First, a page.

Illinois Public Media News
If state regulators approve, the Danville HealthCare outpatient surgery center will become a unit of Provena United Samaritans Medical Center.
The Danville hospital has applied to acquire the facility, and hospital officials expect the state Health and Facilities Planning Board to hear their case in June.
United Samaritans spokeswoman Gretchen Wesner said having a freestanding outpatient facility will give them more flexibility in treating patients.
"It's often less expansive for a patient to have a procedure at a freestanding center rather than at a hospital," Wedner said. "Their co-pay may be lower if it's a procedure that can be done outside the hospital."
In addition, Wesner said the acquisition would put Danville HealthCare under the hospital's charity care guidelines --- allowing some of the clinic's patents to receive care without charge.
For physicians, Wesner said access to a free-standing outpatient facility will make coming to United Samaritans more attractive.
"Because doctors often like performing procedures in there," Wesner said. "They can be efficient with the way they schedule. We also can bring in specialists that can come and do procedures at a surgery center, without being on our medical staff."
Danville Healthcare is one of three freestanding outpatient surgery centers in the Danville area. In addition, Provena United Samaritans operates an Ambulatory Care Unit at the hospital. Wesner said that facility will continue.
(With additional reporting from The Associated Press)
The University of Illinois has hired Ohio University's John Groce, 40, as it news head coach of the men's basketball team.
He replaces Bruce Weber, who was fired this month after a disappointing season, losing 12 of their last 14 games.
Groce said he hopes to improve the team's winning streak.
"I'm not going to pre-judge," Groce said. "I'm going to start working with them. I'm going to look forward to doing that, and then we're going to figure out the best style here in year one that fits them that gives them the best chance to be successful. I think adaptability is important."
Groce spent the past four seasons as the head coach at Ohio, where he led the Bobcats to an 85-56 overall record and a run to the Sweet 16 of this year's NCAA tournament.
At the U of I, he will earn $1.4 million per year over five years.
Ohio fans this week started an online petition to try to keep Groce, and school administrators said they were trying to raise money to increase his pay and keep him at Ohio. Groce is being paid $355,000 this year, according to the school, including bonuses.
Groce was an assistant with Thad Matta at Butler, Xavier and Ohio State before taking over at Ohio. He was reportedly targeted after Virginia Commonwealth's Shaka Smart and Butler's Brad Stevens passed up chances to take over at Illinois.
Meanwhile, the U of I on Wednesday hired University of Wisconsin-Green Bay's Matt Bollant as its new women's basketball coach.
The Chicago Tribune and CBSSports.com are reporting that Illinois has agreed to a deal with Ohio University's John Groce to replace Bruce Weber as men's basketball coach.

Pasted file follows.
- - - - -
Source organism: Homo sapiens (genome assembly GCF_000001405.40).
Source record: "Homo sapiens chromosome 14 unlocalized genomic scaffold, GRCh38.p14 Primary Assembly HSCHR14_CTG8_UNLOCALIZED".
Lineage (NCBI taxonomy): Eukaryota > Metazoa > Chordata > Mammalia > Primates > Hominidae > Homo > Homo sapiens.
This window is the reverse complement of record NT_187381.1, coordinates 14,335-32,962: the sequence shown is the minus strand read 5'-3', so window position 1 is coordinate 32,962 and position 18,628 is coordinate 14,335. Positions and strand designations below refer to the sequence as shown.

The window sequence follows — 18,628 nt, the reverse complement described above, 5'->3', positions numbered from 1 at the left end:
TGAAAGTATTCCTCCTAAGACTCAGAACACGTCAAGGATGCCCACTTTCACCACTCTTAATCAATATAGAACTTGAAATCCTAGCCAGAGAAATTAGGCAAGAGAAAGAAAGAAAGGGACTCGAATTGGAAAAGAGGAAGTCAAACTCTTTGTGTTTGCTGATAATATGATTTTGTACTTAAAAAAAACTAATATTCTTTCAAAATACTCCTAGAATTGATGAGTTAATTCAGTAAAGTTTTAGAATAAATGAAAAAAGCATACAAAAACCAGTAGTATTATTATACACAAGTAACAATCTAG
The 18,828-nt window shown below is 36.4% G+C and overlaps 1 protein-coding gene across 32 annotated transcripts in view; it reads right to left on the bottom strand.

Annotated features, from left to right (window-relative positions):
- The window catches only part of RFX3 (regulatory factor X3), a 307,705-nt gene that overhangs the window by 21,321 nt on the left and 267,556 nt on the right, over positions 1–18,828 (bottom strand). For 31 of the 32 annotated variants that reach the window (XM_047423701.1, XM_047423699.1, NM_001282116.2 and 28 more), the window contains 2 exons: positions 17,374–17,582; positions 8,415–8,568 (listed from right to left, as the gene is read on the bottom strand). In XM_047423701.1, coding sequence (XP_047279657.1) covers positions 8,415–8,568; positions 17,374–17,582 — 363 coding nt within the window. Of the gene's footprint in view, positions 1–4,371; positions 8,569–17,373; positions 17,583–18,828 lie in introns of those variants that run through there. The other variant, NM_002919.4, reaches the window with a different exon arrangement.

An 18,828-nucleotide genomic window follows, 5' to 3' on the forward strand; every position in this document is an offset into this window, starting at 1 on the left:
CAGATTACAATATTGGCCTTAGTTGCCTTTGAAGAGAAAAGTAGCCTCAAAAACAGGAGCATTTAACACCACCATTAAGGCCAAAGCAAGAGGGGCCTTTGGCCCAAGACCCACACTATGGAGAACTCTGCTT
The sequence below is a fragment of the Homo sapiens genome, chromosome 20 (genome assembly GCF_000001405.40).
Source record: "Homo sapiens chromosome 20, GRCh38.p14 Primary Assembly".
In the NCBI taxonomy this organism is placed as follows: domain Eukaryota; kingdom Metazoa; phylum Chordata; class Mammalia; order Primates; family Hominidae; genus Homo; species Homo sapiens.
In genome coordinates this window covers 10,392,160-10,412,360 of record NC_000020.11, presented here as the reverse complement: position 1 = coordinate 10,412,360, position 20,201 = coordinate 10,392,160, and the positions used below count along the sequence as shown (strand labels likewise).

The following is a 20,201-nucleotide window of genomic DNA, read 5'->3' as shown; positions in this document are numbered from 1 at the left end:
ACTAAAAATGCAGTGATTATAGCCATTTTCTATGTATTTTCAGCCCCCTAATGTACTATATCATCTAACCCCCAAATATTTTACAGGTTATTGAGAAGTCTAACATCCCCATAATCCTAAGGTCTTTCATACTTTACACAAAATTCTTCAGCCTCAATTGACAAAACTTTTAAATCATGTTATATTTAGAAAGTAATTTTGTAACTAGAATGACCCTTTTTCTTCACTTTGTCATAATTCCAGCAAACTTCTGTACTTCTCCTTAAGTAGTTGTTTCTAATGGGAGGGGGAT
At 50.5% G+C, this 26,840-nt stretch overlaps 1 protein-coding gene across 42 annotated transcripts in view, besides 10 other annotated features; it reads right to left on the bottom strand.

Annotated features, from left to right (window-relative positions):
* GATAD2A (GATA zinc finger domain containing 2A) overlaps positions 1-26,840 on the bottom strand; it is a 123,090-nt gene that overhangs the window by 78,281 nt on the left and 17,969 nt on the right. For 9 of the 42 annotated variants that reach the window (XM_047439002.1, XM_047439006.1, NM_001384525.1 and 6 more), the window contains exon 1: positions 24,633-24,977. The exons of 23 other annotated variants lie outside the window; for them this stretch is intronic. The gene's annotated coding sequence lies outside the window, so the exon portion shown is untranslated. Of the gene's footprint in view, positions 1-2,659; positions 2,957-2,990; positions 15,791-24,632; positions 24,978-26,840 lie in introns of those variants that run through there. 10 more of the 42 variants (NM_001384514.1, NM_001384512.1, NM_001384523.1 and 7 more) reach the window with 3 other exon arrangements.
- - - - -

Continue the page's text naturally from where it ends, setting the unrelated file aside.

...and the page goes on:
CBSSports.com, citing an unidentified source, reports that Groce is expected to meet with his team in Athens, Ohio, Thursday and will be introduced at a news conference in Champaign later in the week.
The Tribune, also citing an unidentified source, reports that a disagreement on terms of the contract delayed the hiring for a few days.
Groce has been at Ohio since 2008, leading the Bobcats of the Mid-American Conference to the NCAA tournament twice, including a run to the round of 16 this year that ended with an overtime loss to North Carolina.
Weber was fired after nine seasons at Illinois.
The news means the U of I could be filling vacancies on back-to-back days. Matt Bollant was announced as the new women's basketball coach Wednesday, leaving the University of Wisconsin-Green Bay after a 31 and 2 mark.
The National Federation of Independent Business was one of the plaintiffs arguing against the healthcare law before the U.S. Supreme Court. Kim Maisch is the Illinois director of the organization. Mishe said her group wants healthcare reform, but they don't think it's necessary to require everyone to buy health insurance.
Former Blagojevich Chief of Staff Gets 10 Days in Prison
A judge has sentenced Rod Blagojevich's former chief of staff to 10 days in prison for helping his old boss attempt to sell President Barack Obama's vacated Senate seat.
Occupants of a West Champaign apartment building were safely evacuated after an early morning fire.
Champaign fire officials were called to a building at Stone Gate Village Apartments at 2403 West Springfield Avenue just before 4 a.m., after numerous reports of flames seen from the 3-story wood-framed structure.
As many as 14 fire apparatus and command cars were on the scene for several hours, applying water to smoldering areas as late as 9:30 a.m., and fire investigators remained on the scene around noon Wednesday.
Building owners will relocate all residents to other apartments. Damage is estimated at $1-million.
There's no word on the cause of the fire.